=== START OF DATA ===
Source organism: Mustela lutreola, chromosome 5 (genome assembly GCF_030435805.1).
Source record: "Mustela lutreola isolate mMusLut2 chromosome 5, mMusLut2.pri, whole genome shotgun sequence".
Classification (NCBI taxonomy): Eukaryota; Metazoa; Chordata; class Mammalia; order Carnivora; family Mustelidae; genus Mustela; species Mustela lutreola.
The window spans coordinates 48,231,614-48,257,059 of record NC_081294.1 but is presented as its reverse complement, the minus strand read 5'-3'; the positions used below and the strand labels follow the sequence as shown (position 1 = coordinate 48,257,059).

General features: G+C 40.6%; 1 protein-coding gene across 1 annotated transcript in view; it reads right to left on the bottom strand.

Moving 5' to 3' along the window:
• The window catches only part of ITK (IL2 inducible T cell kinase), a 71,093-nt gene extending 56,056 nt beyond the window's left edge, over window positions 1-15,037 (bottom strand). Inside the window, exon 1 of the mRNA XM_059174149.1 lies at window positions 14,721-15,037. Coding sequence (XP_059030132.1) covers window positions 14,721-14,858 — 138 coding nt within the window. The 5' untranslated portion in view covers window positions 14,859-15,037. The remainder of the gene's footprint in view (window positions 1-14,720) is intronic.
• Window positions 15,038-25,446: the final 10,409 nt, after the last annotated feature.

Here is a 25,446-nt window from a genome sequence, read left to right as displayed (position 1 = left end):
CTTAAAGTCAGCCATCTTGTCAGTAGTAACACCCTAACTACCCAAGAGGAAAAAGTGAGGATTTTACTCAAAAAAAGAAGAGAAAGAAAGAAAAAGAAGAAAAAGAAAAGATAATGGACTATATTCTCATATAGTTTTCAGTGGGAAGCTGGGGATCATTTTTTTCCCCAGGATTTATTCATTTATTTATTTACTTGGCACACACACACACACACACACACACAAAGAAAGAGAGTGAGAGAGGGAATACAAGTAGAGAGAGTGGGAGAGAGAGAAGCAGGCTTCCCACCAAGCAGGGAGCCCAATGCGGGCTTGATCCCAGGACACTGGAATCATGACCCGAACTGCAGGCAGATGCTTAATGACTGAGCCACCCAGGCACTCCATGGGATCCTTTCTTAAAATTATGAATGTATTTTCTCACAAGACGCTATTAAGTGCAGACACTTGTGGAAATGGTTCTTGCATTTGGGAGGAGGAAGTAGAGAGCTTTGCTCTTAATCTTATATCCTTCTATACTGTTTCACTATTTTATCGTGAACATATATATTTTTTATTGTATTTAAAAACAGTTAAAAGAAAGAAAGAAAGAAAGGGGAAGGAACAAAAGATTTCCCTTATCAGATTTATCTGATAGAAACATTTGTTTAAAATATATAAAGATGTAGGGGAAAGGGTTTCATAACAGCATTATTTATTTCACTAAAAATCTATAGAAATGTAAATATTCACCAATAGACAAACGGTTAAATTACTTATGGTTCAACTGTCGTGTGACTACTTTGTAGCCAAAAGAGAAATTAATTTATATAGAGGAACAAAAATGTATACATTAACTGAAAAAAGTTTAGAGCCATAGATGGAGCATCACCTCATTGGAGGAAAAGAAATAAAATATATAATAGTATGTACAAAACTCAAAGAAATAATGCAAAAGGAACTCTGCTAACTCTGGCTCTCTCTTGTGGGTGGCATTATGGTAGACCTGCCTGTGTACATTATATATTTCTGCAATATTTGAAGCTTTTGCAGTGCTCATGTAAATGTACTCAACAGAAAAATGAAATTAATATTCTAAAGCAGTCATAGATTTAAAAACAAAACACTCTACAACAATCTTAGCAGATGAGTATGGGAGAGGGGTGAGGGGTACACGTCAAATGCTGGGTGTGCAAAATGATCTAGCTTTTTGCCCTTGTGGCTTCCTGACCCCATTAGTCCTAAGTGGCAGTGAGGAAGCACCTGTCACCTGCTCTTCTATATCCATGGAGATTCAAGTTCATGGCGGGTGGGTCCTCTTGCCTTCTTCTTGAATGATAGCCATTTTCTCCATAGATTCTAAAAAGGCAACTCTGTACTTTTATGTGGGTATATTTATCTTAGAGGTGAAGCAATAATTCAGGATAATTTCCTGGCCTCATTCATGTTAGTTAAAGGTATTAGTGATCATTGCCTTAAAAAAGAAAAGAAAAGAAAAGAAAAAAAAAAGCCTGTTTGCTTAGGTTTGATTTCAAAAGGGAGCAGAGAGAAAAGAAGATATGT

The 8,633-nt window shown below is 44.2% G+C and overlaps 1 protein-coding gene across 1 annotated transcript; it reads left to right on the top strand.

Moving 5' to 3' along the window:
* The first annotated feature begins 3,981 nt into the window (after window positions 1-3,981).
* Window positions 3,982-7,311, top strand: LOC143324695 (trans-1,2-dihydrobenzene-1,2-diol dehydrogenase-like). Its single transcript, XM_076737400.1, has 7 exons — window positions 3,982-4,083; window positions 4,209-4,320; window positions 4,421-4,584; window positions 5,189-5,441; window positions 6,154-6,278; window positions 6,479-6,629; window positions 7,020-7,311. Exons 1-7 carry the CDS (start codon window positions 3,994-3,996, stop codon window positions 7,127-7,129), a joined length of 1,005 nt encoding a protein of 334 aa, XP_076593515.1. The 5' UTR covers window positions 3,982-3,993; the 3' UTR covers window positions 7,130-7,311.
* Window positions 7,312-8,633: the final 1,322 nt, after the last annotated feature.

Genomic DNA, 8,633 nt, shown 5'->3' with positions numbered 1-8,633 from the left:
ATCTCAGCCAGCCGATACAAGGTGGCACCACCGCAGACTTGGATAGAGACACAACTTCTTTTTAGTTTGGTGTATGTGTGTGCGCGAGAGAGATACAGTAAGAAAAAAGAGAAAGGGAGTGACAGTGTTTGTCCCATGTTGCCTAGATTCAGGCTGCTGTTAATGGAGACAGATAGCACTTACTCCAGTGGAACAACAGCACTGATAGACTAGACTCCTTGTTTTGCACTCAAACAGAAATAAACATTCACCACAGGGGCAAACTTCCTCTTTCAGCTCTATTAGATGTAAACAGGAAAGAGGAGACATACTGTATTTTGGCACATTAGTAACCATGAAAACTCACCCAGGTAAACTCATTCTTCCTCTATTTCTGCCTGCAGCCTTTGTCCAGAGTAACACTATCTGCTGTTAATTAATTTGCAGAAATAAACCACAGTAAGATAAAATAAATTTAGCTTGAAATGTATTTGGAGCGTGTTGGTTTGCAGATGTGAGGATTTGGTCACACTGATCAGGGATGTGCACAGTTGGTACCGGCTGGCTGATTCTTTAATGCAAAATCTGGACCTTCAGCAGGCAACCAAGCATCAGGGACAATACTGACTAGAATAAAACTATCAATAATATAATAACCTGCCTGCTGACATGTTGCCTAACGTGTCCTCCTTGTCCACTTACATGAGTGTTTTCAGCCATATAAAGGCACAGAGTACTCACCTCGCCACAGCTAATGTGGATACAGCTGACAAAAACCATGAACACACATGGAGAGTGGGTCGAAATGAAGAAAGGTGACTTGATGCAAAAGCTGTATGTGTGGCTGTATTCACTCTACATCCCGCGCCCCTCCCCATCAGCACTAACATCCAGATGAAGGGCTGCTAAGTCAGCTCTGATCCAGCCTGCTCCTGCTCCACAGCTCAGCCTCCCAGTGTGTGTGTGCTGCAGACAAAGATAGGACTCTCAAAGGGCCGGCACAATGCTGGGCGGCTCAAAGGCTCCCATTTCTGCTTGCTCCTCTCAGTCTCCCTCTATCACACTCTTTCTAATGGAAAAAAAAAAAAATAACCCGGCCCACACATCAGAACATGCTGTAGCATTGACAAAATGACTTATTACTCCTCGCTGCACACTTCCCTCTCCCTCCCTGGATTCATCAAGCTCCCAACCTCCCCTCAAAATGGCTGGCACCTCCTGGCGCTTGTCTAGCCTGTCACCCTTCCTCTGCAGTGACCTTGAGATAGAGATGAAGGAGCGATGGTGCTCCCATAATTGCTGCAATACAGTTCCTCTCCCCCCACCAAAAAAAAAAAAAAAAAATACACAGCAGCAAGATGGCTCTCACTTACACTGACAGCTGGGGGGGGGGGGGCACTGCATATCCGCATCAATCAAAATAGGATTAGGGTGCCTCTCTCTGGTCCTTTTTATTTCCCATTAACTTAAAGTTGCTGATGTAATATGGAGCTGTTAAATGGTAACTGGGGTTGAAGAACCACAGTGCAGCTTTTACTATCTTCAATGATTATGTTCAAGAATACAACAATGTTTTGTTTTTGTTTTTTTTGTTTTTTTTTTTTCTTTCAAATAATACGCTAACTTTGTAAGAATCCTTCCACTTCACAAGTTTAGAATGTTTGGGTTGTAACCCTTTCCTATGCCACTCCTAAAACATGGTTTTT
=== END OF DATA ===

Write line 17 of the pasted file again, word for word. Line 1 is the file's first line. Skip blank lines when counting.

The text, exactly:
ATCTCAGCCAGCCGATACAAGGTGGCACCACCGCAGACTTGGATAGAGACACAACTTCTTTTTAGTTTGGTGTATGTGTGTGCGCGAGAGAGATACAGTAAGAAAAAAGAGAAAGGGAGTGACAGTGTTTGTCCCATGTTGCCTAGATTCAGGCTGCTGTTAATGGAGACAGATAGCACTTACTCCAGTGGAACAACAGCACTGATAGACTAGACTCCTTGTTTTGCACTCAAACAGAAATAAACATTCACCACAGGGGCAAACTTCCTCTTTCAGCTCTATTAGATGTAAACAGGAAAGAGGAGACATACTGTATTTTGGCACATTAGTAACCATGAAAACTCACCCAGGTAAACTCATTCTTCCTCTATTTCTGCCTGCAGCCTTTGTCCAGAGTAACACTATCTGCTGTTAATTAATTTGCAGAAATAAACCACAGTAAGATAAAATAAATTTAGCTTGAAATGTATTTGGAGCGTGTTGGTTTGCAGATGTGAGGATTTGGTCACACTGATCAGGGATGTGCACAGTTGGTACCGGCTGGCTGATTCTTTAATGCAAAATCTGGACCTTCAGCAGGCAACCAAGCATCAGGGACAATACTGACTAGAATAAAACTATCAATAATATAATAACCTGCCTGCTGACATGTTGCCTAACGTGTCCTCCTTGTCCACTTACATGAGTGTTTTCAGCCATATAAAGGCACAGAGTACTCACCTCGCCACAGCTAATGTGGATACAGCTGACAAAAACCATGAACACACATGGAGAGTGGGTCGAAATGAAGAAAGGTGACTTGATGCAAAAGCTGTATGTGTGGCTGTATTCACTCTACATCCCGCGCCCCTCCCCATCAGCACTAACATCCAGATGAAGGGCTGCTAAGTCAGCTCTGATCCAGCCTGCTCCTGCTCCACAGCTCAGCCTCCCAGTGTGTGTGTGCTGCAGACAAAGATAGGACTCTCAAAGGGCCGGCACAATGCTGGGCGGCTCAAAGGCTCCCATTTCTGCTTGCTCCTCTCAGTCTCCCTCTATCACACTCTTTCTAATGGAAAAAAAAAAAAATAACCCGGCCCACACATCAGAACATGCTGTAGCATTGACAAAATGACTTATTACTCCTCGCTGCACACTTCCCTCTCCCTCCCTGGATTCATCAAGCTCCCAACCTCCCCTCAAAATGGCTGGCACCTCCTGGCGCTTGTCTAGCCTGTCACCCTTCCTCTGCAGTGACCTTGAGATAGAGATGAAGGAGCGATGGTGCTCCCATAATTGCTGCAATACAGTTCCTCTCCCCCCACCAAAAAAAAAAAAAAAAAATACACAGCAGCAAGATGGCTCTCACTTACACTGACAGCTGGGGGGGGGGGGGCACTGCATATCCGCATCAATCAAAATAGGATTAGGGTGCCTCTCTCTGGTCCTTTTTATTTCCCATTAACTTAAAGTTGCTGATGTAATATGGAGCTGTTAAATGGTAACTGGGGTTGAAGAACCACAGTGCAGCTTTTACTATCTTCAATGATTATGTTCAAGAATACAACAATGTTTTGTTTTTGTTTTTTTTGTTTTTTTTTTTTCTTTCAAATAATACGCTAACTTTGTAAGAATCCTTCCACTTCACAAGTTTAGAATGTTTGGGTTGTAACCCTTTCCTATGCCACTCCTAAAACATGGTTTTT